Scientists identify new cause of brain bleeding immediately after stroke
Collaboration between researchers at the Salk Institute and UC Irvine points to new therapies for reducing or preventing injury
LA JOLLA—By discovering a new mechanism that allows blood to enter the brain immediately after stroke, researchers from the Salk Institute and University of California (UC) Irvine reveal a possible means to create new therapies that may reduce or prevent stroke-induced damage in the brain.
Stroke is a complex and devastating neurological condition that is the fourth-leading cause of death and primary reason for disability in the United States. It results in severe blood-brain barrier damage, which allows entry of blood-borne material into the brain contributing to cellular death and the permanent cognitive and movement impairments seen in stroke patients.
In their research, Axel Nimmerjahn, an assistant professor at the Salk Institute for Biological Studies, and Dritan Agalliu, assistant professor of developmental and cell biology at UC Irvine, have developed a novel transgenic mouse strain, in which they use a fluorescent tag to see the barrier-forming tight junctions between the cells that make up the blood vessels in the nervous system. This allows them to image dynamic changes in the barrier during and after stroke in living animals.
The microscope image on the left shows brain blood vessels (red) with intact junctions (yellow lines) between cells that compose the vessel walls. The image on the right shows blood vessels and junctions two days after a stroke. Blood material has entered the brain (dark red background). Scientists from the Salk Institute and UC Irvine showed that early blood material leakage (within 6 hours after stroke) is due to increased carrier protein transport through the cells of the vessel walls and not through gaps at the junctions, as previously thought.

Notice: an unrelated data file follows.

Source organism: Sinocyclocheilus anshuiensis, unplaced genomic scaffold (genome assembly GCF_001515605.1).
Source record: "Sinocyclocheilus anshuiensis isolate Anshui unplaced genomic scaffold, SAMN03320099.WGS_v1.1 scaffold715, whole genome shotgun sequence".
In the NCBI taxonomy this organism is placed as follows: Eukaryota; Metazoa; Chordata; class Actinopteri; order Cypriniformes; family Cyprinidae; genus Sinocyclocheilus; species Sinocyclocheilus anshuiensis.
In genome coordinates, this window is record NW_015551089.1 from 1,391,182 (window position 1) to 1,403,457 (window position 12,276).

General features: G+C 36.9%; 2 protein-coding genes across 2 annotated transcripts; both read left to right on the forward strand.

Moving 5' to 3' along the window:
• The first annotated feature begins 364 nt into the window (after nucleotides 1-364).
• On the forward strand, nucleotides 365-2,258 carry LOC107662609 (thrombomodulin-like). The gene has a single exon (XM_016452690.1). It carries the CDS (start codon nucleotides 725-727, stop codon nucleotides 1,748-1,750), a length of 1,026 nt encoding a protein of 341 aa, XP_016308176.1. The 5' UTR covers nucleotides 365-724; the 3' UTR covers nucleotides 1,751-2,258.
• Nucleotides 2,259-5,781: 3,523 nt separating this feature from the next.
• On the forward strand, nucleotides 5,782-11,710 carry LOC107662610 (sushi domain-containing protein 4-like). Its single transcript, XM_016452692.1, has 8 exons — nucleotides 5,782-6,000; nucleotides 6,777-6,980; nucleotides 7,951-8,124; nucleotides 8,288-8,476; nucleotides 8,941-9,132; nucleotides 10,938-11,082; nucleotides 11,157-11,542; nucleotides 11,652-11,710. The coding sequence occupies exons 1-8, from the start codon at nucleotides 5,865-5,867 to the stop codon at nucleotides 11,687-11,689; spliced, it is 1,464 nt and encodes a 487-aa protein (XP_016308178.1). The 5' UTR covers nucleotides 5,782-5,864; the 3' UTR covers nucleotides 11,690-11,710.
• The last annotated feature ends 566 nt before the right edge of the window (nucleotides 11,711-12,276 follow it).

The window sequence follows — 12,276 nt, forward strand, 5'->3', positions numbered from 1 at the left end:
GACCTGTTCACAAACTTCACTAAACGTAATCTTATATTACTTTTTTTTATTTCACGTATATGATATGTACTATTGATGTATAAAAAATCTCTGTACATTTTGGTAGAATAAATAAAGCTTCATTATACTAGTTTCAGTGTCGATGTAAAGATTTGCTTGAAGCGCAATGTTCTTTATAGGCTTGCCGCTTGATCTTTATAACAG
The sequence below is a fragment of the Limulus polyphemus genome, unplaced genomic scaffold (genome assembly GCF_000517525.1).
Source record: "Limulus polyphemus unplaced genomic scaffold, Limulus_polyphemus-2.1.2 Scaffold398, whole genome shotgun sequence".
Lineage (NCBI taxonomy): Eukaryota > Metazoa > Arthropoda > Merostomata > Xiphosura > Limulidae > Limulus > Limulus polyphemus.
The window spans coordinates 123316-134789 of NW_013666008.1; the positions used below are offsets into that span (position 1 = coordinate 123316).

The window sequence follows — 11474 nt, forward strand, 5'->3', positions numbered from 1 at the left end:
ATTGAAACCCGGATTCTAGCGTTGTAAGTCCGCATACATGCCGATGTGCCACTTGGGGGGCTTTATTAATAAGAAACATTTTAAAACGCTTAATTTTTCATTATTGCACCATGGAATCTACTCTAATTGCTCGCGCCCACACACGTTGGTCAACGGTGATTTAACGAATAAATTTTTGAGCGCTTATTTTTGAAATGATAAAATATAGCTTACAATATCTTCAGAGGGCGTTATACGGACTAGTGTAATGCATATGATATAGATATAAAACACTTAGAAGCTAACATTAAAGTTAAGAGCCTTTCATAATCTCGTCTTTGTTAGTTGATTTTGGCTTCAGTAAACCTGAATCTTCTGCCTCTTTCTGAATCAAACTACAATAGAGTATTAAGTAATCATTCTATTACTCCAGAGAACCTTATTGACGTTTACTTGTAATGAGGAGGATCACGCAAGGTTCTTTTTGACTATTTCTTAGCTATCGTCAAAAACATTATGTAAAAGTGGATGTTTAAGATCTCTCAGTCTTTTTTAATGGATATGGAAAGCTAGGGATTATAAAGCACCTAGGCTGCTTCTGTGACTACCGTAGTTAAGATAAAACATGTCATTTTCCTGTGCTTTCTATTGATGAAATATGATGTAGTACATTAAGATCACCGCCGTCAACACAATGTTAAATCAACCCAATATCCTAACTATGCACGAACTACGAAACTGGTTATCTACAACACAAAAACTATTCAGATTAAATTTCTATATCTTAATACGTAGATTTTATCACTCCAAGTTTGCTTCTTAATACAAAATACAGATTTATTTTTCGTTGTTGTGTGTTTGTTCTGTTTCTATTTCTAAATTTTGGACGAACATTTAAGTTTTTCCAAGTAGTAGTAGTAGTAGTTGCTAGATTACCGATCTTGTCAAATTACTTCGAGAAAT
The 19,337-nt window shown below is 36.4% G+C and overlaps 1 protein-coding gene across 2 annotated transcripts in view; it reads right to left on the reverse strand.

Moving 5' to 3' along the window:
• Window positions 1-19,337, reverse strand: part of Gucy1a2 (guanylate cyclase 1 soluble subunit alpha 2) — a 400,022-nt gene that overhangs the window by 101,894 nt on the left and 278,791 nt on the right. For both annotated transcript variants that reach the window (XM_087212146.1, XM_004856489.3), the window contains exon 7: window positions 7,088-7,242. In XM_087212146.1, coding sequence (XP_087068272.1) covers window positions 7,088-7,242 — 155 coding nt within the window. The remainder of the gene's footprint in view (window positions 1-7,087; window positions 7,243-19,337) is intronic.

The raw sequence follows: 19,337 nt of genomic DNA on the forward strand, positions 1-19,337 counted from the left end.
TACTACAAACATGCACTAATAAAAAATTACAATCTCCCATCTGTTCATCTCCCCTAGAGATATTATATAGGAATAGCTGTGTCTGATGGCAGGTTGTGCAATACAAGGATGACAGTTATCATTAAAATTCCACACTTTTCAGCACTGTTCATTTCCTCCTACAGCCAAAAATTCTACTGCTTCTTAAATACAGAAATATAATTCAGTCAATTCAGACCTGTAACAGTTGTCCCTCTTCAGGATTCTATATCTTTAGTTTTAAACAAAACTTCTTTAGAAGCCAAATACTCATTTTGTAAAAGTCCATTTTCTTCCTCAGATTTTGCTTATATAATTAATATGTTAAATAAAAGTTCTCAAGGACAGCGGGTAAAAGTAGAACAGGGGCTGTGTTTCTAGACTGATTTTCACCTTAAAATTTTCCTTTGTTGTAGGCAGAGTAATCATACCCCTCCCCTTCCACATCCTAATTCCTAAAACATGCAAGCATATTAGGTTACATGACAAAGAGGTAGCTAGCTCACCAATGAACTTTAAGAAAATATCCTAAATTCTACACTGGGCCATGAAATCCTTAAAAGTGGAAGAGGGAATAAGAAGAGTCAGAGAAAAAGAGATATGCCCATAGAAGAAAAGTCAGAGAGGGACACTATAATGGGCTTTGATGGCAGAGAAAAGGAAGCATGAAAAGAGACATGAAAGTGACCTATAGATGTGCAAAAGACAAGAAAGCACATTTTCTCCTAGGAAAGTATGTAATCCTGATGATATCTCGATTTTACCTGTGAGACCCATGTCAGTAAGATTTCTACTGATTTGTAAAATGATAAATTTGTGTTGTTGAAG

Click here for a high resolution image.
Image: Courtesy of the Salk Institute for Biological Studies
While seeing that the barrier function is rapidly impaired after stroke (within 6 hours), they unexpectedly found that this early barrier failure is not due to breakdown of tight junctions between the blood vessel cells, as had previously been suspected, because tight junction breakdown did not occur until two days after the injury.
Instead, the researchers report dramatic increases in carrier proteins, called serum albumin, flowing directly into brain tissue. These proteins travel through the cells that make up the blood vessels, called endothelial cells, using a specialized transport system that normally operates only in non-brain vessels or immature vessels within the central nervous system (CNS). The authors' work suggests that this transport system underlies the initial failure of the barrier, allowing entry of blood material into the brain immediately after a stroke (within 6 hours).